As a number of pundits, such as John Nichols of The Nation are saying, we need to reform the filibuster system in the U.S. Senate. The idea advocated by Nichols and many others is to adopt the strategy used by Jimmy Stewart (lead character in “Mr. Smith Goes to Washington”) and require senators to actually stand at their desks and speak. In recent years, all that senators have had to do is to state that they want to engage in a filibuster and a bill cannot be voted upon until there are 60 votes available to end the filibuster.
In the current make-up of Congress, Democrats (along with Independents) have only 53 votes. In the coming Congress they will have 55. Since Republicans are recalcitrant about remaining unified, regardless of the merits of almost any bill, virtually no filibusters are stopped. The Republicans have to do no more than say they are filibustering a bill and they get all the benefits of doing so. If the Democrats become the minority, it is reasonable to expect that they would do the same thing under the present rules.
Historically, the filibuster existed as a protection against the silencing of the minority. Under the rules of the Senate, a member or group of members who did not have the votes to prevent approval of a piece of legislation could demand to be heard in opposition. Ideally, the traditional theory went, this avenue of dissent could prevent a rush to judgment.
But, in recent years, the filibuster has not been used to raise voices of dissent. Instead, it has been used to block votes on critical pieces of legislation, to make it harder for the president to advance even the most popular proposals and to undermine the basic premises of the principle of advice and consent.
Although the Democrats and Independents had 59 votes in the Senate from 2009-2010, they were generally unable to stop filibusters because (a) the obvious reason : 59 is one short of 60, and (b) some Democrats, such as Ben Nelson of Nebraska, often voted with the Republicans.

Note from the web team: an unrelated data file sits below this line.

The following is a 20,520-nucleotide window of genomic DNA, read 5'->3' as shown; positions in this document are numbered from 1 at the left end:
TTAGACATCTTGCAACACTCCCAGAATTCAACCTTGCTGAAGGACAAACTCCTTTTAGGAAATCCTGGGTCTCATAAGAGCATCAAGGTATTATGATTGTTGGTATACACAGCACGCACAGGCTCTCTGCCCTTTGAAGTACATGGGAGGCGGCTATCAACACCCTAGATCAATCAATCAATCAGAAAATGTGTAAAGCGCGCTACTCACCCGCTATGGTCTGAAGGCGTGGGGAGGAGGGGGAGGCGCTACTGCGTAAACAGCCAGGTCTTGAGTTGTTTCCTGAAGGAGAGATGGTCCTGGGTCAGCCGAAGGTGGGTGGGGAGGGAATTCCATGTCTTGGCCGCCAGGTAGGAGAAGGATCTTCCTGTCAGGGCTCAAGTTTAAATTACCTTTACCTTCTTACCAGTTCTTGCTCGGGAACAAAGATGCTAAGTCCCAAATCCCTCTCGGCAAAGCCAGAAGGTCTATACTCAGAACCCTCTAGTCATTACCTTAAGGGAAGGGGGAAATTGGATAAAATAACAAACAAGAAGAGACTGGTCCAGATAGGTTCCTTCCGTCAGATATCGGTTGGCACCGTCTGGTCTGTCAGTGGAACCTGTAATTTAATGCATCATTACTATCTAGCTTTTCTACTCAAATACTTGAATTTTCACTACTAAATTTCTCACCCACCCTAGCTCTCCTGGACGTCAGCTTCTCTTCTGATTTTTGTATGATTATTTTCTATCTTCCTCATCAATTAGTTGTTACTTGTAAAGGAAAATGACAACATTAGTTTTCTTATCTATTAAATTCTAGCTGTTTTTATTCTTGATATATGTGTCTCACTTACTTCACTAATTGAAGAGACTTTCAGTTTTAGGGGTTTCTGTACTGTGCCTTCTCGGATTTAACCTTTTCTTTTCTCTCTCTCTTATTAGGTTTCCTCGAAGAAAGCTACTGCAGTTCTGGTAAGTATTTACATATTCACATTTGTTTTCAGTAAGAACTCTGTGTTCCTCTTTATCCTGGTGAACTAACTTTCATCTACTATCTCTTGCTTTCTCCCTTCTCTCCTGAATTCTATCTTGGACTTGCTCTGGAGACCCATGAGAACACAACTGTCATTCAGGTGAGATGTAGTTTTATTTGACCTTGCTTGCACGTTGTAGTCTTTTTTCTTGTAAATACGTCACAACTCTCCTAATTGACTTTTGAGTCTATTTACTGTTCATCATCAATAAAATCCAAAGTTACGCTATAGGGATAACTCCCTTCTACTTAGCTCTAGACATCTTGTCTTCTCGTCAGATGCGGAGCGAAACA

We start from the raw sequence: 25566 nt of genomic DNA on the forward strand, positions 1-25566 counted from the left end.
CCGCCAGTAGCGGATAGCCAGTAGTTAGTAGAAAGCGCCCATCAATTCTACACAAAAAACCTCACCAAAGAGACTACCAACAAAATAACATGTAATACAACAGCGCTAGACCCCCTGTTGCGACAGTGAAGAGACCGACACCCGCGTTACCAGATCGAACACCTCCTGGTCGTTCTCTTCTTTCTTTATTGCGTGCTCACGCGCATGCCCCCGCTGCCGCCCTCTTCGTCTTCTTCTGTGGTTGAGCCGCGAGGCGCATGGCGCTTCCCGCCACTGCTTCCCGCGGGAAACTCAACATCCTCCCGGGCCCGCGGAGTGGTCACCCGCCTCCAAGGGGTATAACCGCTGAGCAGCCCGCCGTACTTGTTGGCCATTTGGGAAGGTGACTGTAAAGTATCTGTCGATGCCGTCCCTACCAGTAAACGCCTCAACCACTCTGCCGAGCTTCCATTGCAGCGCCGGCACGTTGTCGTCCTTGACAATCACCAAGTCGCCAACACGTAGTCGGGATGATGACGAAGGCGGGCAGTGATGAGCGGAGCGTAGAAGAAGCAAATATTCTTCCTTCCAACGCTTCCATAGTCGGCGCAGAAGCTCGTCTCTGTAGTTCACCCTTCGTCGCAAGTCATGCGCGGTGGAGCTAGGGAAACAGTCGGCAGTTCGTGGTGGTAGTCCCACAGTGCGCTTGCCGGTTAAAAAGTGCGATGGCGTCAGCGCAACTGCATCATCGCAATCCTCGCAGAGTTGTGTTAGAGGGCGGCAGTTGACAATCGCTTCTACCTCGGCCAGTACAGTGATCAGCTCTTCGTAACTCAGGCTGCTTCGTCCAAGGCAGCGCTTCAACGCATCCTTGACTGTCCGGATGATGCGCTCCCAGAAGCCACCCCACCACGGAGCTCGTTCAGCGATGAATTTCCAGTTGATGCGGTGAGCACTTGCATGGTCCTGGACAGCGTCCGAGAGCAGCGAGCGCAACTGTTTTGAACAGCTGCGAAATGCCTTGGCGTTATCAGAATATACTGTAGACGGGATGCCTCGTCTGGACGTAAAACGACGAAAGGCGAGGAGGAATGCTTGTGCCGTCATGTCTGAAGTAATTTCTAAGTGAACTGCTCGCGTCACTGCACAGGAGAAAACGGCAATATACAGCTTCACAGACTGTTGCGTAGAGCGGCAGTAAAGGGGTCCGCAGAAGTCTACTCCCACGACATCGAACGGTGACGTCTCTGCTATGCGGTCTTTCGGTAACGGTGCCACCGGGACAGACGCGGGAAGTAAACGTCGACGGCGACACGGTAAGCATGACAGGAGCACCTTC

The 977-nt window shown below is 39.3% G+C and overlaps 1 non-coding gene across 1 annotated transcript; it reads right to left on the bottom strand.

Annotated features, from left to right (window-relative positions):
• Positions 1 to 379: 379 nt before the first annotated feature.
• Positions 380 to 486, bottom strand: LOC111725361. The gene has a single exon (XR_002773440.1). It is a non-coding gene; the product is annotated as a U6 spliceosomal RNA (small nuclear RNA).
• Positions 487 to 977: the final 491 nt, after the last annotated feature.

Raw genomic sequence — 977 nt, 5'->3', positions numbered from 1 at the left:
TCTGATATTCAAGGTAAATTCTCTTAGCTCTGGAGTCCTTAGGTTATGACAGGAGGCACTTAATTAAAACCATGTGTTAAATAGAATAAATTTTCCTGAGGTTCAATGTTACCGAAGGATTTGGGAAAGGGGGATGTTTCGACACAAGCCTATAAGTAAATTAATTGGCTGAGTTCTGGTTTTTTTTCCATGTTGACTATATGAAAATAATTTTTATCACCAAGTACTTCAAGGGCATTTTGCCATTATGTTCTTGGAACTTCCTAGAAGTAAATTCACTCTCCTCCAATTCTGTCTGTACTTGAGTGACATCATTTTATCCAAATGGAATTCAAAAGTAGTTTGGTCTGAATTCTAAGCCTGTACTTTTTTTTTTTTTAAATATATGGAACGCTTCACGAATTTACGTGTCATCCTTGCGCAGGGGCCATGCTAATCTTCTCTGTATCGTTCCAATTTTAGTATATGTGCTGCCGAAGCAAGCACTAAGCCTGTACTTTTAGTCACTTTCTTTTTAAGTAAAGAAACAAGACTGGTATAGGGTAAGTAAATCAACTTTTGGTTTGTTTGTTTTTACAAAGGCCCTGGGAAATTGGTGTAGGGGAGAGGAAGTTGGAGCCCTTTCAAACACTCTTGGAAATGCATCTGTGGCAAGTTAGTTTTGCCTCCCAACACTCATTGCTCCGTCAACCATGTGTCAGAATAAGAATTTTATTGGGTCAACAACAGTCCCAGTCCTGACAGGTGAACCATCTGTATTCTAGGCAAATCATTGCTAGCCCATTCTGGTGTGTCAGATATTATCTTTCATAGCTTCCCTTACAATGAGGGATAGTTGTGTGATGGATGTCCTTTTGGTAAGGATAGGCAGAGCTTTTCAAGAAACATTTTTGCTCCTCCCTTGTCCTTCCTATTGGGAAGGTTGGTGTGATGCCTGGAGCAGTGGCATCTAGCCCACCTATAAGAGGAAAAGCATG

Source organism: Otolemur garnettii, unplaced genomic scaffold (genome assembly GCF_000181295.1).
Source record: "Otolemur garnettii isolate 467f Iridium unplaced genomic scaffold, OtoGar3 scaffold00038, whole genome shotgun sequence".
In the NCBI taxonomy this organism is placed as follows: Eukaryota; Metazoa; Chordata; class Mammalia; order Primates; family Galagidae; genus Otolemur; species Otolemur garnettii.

Senate, meet NFL
Adopting the “Jimmy Stewart Rule” seems to be an improved way to limit the damage that the filibuster does to the will of the majority. But borrowing a procedure from the National Football League might be far superior.
The NFL has a rule stating that the coach of each team is able to throw a red flag on the field twice a game. The red flag indicates that he wants to challenge the referee’s ruling on the field. The coaches have to be judicious about throwing the red flags, because if their appeal does not result in the decision being overturned, the coach’s team loses a time out, which can be crucial to managing the clock.
The key is that there is a limited to the number of challenges each team can have per game.
How it would work
Suppose that this was applied the number of filibusters the minority party could use in a session of Congress.
When Lyndon Johnson was Senate Majority Leader in the 1950s, Republicans engaged in only one filibuster. That’s right, one. Over the past six years, in which Harry Reid (D-NV) has been majority leader, Republicans have engaged in 386 filibusters. These filibusters are the primary reason why Congress has been in a state of gridlock ever since Barack Obama became president.
Suppose that the minority party was limited to ten filibusters (and “a hold,” – a topic for a future post) per year. The minority party would have to be extremely judicious about how they used their filibusters. Currently, they can use a filibuster for a wide expanse of legislation, ranging from the confirmation of judges or cabinet to funding an overseas military engagement. Frequently, Republicans have used the filibuster to stop important social welfare programs, such as food stamps, or extending unemployment benefits. In fact, they have often used it to block any effort to reach a budget accord aimed at reducing the national deficit through increased taxes and cuts in government expenditures.
Indeed, the filibuster is important to protect the rights of the minority party. Many of the issues that face the Congress are designed to protect minorities, whether they are in the field of civil and human rights, workers’ rights, women’s rights, LGBT rights, or other social issues. The Senate is often referred to as the deliberative house of Congress. It needs to remain that way. However, being deliberate is not the same as causing gridlock. With Democrats currently in the majority in the Senate, now is the time to reform the filibuster system. Senate rules allow one day, the first day of the new session in January, for changes to the rules. Maybe members of the Senate should spend their holidays watching NFL games so that they see the wisdom of putting limitations on the number of challenges.
Since 1969, Arthur Lieber has been teaching and working in non-profit educational organizations. His focus has been on promoting critical, creative, and enjoyable learning for students in informal settings. In the 2010 mid-term elections, he was the Democratic nominee for US Congress from Missouri’s 2nd Congressional District.